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UNICEF Hits the Ground in MENA to Seek Out Entrepreneurs Developing Open-Source Solutions

29 May, 2017
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Start-up scenes across the Middle East have continued to grow and inspire, and it doesn’t seem like they will be hitting the pause button anytime soon. That’s why a team from the UNICEF Innovation Fund recently took a tour of the region to seek out promising talent and ideas for their latest funding initiative.

The UNICEF Innovation Fund is investing $100,000 in start-ups looking to develop open-source solutions that will improve children’s lives. The fund is looking across the world for burgeoning technologies that hope to tackle problems with solutions.  

Christopher Fabian, the co-founder of UNICEF Innovation and head of UNICEF Ventures, visited the American University in Cairo on May 23 for an enthralling round table discussion that brought together some of Egypt’s top entrepreneurs, including representatives from several start-ups that focus on parenting and children, members of the AUC staff, as well as key components of the start-up field, such as Cairo Angels and Flat6Labs. 

“If you look around the world now, everything is dark,” Fabian said at the start of the discussion, explaining that new technologies are replacing people’s jobs with computers. His team wants to shed light on this by investing in people that want to build business models that create a promising change for everyone. “We’re trying to change the way UNICEF is solving problems.”

So far the UNICEF Innovation Fund has invested in a portfolio of start-ups in five countries, including Nicaragua, South Africa, Cambodia, Pakistan and Bangladesh. The goal is to invest in 20-40 additional start-ups in 2017.

The Middle East comes with its own set of problems and its own set of solutions. In an exclusive interview with BECAUSE, Fabian explained that it is important for entrepreneurs in the region to think outside of the box. Egypt is a country of problem solvers, and UNICEF wants to tap into that market, but it’s not looking for carbon copies of old ideas.  

“If you are a country of problem solvers, which I think Egypt absolutely is, how can you take that motion of collaboration and use it as an advantage?” asked Fabian, who is also an alumni of AUC. 

“Like every country Egypt is a strange country, and every country has its own flavor and way of doing things and I think aspiring to be a copy of somebody else is a danger,” said Fabian, who warned against aspiring to reproduce ideas without looking for a unique twist. “I have seen a lot of things in the past two days, [including] companies that are just copies of something but with that local flavor. I think there is a mitigation to that risk. The worry is that you aspire to have a bunch of Mark Zuckerbergs, but that doesn’t really take into account the creative capacity of the system.”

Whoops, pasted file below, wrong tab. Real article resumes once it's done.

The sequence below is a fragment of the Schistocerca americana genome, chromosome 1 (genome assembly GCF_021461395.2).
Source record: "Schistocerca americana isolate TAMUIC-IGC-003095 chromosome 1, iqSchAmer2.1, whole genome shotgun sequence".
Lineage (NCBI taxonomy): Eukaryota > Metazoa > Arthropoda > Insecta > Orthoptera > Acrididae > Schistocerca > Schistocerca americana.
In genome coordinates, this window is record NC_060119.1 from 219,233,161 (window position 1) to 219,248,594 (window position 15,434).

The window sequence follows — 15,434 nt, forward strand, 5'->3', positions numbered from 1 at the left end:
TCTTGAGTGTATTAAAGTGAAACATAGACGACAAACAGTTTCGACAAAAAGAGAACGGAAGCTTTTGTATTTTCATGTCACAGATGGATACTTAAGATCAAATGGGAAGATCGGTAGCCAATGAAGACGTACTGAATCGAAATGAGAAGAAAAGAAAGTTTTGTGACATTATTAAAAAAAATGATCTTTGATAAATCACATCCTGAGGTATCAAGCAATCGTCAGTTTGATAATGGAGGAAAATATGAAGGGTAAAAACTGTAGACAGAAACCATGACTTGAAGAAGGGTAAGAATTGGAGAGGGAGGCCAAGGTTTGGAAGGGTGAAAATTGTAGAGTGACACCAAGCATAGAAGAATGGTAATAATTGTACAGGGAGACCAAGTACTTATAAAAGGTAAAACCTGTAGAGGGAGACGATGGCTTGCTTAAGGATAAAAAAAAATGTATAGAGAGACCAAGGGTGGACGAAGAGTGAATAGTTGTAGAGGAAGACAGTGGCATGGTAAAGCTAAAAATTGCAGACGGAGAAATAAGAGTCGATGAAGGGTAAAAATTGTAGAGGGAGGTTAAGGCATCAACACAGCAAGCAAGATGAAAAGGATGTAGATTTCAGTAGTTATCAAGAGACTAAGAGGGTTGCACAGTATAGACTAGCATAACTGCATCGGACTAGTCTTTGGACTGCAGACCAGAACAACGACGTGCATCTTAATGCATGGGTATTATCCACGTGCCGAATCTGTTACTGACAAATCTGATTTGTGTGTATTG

Part of the challenge is also getting start-ups to understand the value of open-source technologies and not shy away from investing in such avenues for fear of not making a profit. 

“It is a misconception promoted by a set of media and things that we think we know about how companies work,” said Fabian. “There are stories that we tell about how companies become successful and then I think there are a set of business models that are emerging about how you can make a company be open-source and still make money. What we fail to do is link those two things together.”

To combat this, Fabian and his team are developing a six-week online course that delves into how an open-source business model can indeed make a profit. “If you can tell the story of profitability and openness then you don’t need to be defensive about it and we are still kind of playing defense.”

“UNICEF’s offices here work with the government to solve problems for the most vulnerable children in the country, which is what we do in all 135 countries that we work in,” Fabian told BECAUSE. “Our team specifically is looking at taking some new approaches to problem solving and particularly using emerging technology to bridge the gap between what we see as the biggest needs and the capacity of the private sector to solve problems in a creative way.” 

Fabian’s approach to expanding upon ways UNICEF works on solving problems is to dig deeper and combine old methods with new ones and forge new partnerships that leave a lasting impression. 

“UNICEF has traditionally partnered with big corporations, so we are known for having these big corporate partnerships, but our team looks for small start-ups and we think that they can provide provocations to the bigger corporate audiences about what is coming in the tech space,” said Fabian. “For example, the work that we are doing with data science can provoke Google or Facebook to change the way that they are developing. I think it’s about trying to bend the curve of some of the big multi-billion dollar companies by showing real active prototypes that they can be interested in and have an affinity towards.”

To learn more about the UNICEF Innovation Fund and the opportunities they offer visit their websiteIf you are looking to apply for an investment from the fund, click the “submit” page.

Tags UNICEF open-source Christopher Fabian children start-up Middle East Egypt